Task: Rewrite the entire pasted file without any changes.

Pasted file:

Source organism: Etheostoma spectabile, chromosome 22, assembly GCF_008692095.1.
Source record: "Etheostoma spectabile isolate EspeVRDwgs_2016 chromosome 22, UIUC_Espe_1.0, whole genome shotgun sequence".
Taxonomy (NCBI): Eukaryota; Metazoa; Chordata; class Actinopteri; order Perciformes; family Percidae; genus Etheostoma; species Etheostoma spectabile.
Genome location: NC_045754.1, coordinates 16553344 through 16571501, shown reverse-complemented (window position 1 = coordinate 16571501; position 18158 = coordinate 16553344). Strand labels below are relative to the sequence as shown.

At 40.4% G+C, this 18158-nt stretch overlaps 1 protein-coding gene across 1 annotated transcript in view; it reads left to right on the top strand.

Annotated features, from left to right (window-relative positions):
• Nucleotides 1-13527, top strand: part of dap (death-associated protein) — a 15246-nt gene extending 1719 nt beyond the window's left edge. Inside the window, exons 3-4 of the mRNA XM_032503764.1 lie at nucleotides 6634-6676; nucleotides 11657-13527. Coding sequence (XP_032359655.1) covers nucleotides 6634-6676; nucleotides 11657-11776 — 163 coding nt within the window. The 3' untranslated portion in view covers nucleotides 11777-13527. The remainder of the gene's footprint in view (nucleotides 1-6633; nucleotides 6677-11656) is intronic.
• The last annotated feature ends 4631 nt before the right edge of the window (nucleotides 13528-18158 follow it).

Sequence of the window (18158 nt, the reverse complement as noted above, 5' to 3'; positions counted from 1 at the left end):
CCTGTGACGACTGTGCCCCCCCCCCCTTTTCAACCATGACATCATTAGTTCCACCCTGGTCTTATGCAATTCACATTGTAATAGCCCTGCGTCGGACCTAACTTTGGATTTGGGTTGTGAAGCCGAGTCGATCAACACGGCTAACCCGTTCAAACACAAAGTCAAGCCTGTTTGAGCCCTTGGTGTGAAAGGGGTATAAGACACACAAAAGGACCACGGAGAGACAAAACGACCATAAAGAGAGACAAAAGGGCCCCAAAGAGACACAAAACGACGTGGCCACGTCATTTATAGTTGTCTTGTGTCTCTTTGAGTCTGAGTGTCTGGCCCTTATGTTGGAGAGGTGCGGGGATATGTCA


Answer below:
Source organism: Etheostoma spectabile, chromosome 22, assembly GCF_008692095.1.
Source record: "Etheostoma spectabile isolate EspeVRDwgs_2016 chromosome 22, UIUC_Espe_1.0, whole genome shotgun sequence".
Taxonomy (NCBI): Eukaryota; Metazoa; Chordata; class Actinopteri; order Perciformes; family Percidae; genus Etheostoma; species Etheostoma spectabile.
Genome location: NC_045754.1, coordinates 16553344 through 16571501, shown reverse-complemented (window position 1 = coordinate 16571501; position 18158 = coordinate 16553344). Strand labels below are relative to the sequence as shown.

At 40.4% G+C, this 18158-nt stretch overlaps 1 protein-coding gene across 1 annotated transcript in view; it reads left to right on the top strand.

Annotated features, from left to right (window-relative positions):
• Nucleotides 1-13527, top strand: part of dap (death-associated protein) — a 15246-nt gene extending 1719 nt beyond the window's left edge. Inside the window, exons 3-4 of the mRNA XM_032503764.1 lie at nucleotides 6634-6676; nucleotides 11657-13527. Coding sequence (XP_032359655.1) covers nucleotides 6634-6676; nucleotides 11657-11776 — 163 coding nt within the window. The 3' untranslated portion in view covers nucleotides 11777-13527. The remainder of the gene's footprint in view (nucleotides 1-6633; nucleotides 6677-11656) is intronic.
• The last annotated feature ends 4631 nt before the right edge of the window (nucleotides 13528-18158 follow it).

Sequence of the window (18158 nt, the reverse complement as noted above, 5' to 3'; positions counted from 1 at the left end):
CCTGTGACGACTGTGCCCCCCCCCCCTTTTCAACCATGACATCATTAGTTCCACCCTGGTCTTATGCAATTCACATTGTAATAGCCCTGCGTCGGACCTAACTTTGGATTTGGGTTGTGAAGCCGAGTCGATCAACACGGCTAACCCGTTCAAACACAAAGTCAAGCCTGTTTGAGCCCTTGGTGTGAAAGGGGTATAAGACACACAAAAGGACCACGGAGAGACAAAACGACCATAAAGAGAGACAAAAGGGCCCCAAAGAGACACAAAACGACGTGGCCACGTCATTTATAGTTGTCTTGTGTCTCTTTGAGTCTGAGTGTCTGGCCCTTATGTTGGAGAGGTGCGGGGATATGTCA